Southern Equality Studios is a project that explores how the arts can be a catalyst and force in achieving lived and legal LGBTQ equality across the South.
Since the launch of CSE in 2011, we’ve worked at the intersections of personal narrative and political organizing, working with LGBTQ people and families to share the stories of their lives, whether through the written word, film, or photography. We’ve seen the power that storytelling has had on changing hearts and minds here in the South and nationwide, and it’s a vital tool as we continue our work to build a South where all are free and affirmed to live as their authentic selves. Art and storytelling have long played a powerful and central role in movements for social justice, and we’re honored to be a part of that long legacy in our region.
Southern Equality Studios 2019
This summer we’re thrilled to host two artist residencies through Southern Equality Studios. The program will support the work of Liz Williams and Al Murray, two queer artists based in the Asheville, NC region. The Southern Equality Studios work will provide a vehicle for these artists to collaborate outside of their usual spaces, be inspired, and be a part of a community of folks who explore art as a site of resistance, resilience, and community building.
The theme of this summer’s residency for Al and Liz is called Up/Rooted. Here’s how Liz and Al explained the foundations of the project:
“We all have roots – and some of us have grown from them thanks to them, and some of us in spite of them. Up/Rooted lifts up the dreams and aspirations of queer artists, acknowledging that our roots inform us, that we respond creatively to them. For anyone who might say ‘I don’t know any queer people or queer artists, this work is evidence of the fact that we are here. From our roots, we are growing, we are creating, and we’re not stopping. We can grow and rise up from our roots and through the art of creation we can make something bigger than ourselves. To those who would prefer to erase our existence, Up/Rooted says: You cannot, and you will not.”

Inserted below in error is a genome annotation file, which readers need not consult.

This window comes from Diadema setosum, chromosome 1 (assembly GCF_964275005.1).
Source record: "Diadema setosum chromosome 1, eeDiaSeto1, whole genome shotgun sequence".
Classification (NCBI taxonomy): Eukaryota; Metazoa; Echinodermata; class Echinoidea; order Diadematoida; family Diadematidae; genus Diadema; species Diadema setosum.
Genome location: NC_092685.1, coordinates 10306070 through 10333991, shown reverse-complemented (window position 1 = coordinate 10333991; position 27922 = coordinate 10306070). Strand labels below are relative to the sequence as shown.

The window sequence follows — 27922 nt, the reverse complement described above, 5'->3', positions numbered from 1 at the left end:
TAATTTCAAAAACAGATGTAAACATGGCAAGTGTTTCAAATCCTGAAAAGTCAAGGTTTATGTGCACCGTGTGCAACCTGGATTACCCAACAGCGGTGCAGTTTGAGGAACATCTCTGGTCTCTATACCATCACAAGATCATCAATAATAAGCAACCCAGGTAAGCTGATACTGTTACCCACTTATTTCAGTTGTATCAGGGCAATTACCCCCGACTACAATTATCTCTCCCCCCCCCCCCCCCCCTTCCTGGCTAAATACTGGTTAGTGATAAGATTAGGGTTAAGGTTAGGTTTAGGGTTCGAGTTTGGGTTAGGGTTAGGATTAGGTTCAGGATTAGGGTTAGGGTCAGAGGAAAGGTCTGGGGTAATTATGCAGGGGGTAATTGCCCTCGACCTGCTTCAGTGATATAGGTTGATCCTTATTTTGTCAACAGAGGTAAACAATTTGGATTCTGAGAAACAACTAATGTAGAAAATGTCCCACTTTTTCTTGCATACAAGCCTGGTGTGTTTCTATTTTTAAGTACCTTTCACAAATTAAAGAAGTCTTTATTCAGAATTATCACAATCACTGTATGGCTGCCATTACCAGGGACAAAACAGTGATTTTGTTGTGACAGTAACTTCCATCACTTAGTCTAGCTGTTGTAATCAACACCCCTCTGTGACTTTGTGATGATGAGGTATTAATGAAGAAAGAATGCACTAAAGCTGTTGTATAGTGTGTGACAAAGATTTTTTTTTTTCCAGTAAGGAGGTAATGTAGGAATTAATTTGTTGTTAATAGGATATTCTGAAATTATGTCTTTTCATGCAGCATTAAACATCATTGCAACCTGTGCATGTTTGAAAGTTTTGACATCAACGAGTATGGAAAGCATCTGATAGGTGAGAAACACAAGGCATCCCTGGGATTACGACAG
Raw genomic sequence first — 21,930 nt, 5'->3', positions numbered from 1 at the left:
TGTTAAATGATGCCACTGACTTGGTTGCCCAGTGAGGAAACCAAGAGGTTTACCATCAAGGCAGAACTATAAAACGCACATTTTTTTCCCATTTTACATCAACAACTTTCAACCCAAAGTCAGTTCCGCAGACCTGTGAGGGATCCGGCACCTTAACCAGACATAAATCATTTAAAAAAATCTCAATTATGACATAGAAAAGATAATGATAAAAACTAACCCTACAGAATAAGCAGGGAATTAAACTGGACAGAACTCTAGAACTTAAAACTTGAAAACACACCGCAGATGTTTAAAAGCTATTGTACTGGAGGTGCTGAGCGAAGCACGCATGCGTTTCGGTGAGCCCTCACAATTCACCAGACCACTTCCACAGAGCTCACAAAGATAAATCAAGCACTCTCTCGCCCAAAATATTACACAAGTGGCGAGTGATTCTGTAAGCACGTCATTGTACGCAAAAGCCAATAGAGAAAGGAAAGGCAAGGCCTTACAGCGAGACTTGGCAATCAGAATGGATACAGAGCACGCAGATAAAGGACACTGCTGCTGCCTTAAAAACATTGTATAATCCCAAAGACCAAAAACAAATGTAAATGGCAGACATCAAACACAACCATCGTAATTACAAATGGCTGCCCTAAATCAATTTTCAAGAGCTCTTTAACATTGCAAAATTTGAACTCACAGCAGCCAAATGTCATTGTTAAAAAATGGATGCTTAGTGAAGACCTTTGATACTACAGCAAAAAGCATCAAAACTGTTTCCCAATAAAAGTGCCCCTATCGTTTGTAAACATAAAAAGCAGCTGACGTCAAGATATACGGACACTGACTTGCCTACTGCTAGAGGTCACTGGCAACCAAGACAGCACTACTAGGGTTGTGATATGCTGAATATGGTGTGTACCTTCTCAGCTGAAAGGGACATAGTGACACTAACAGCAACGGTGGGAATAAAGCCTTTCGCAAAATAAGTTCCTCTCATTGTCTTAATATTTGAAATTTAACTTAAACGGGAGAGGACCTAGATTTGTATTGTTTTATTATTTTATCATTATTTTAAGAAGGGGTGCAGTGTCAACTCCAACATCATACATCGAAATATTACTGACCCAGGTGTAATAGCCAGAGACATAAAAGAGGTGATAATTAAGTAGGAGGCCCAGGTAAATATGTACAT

August 23: Join Us for the Opening Reception of Up/Rooted
Up/Rooted, the outcome of this year’s Southern Equality Studios work, will be featured as an exhibition at REVOLVE at RAMP SOUTH in Asheville, NC from August 23 until September 3, 2019. Liz and Al will host an opening reception for the project on August 23 at the space. For more info, contact email@example.com.RSVP for the Event!
Meet the 2019 Southern Equality Studios Residents
Through means of photography, digital mixed media, and graphic design, Liz seeks to collaborate with her community and create uplifting artwork and conversation reflective of the LGBTQ identity and the nuances of it. In doing so, she hopes to create work that is a catalyst for empowerment and positive change. Liz has provided design work for several other projects through CSE and other queer run organizations and businesses including QORDS, Lightning Bolt Ink, Tranzmission, and Equality North Carolina.
Liz Williams will be sharing updates on her feed and story at @MakeMeSomeArt
Al was born and raised in Western Kentucky. They’ve made Asheville home since moving from Connecticut in 2012. Al earned a BA from Transylvania University in Lexington, Ky and a MA in Art History from The University of Connecticut, focusing their research on queer activist art. Al has spent the last 15 years working in non-profits in the South. When not in the office, Al operates a metalworking studio, creating steel sculptures and decorative architectural metalwork.
Al will be sharing updates on their feed and story at @SteelToeSunshine.
Queer people in the South live creatively. We don costumes that render us visible and/or invisible. We move through spaces that oscillate unpredictably between safe and violent. We stand up and speak out and sit down and shut up…on repeat…ad nauseum. Southern Equality studios is a project of CSE that explores how the arts can be a catalyst and force in achieving LGBTQ equality – both legal and lived – in the South. We bring artists to the forefront to narrate the community’s experiences as well as their own, by means of visual, spoken, or written storytelling.” – Al Murray and Liz Williams on Southern Equality Studios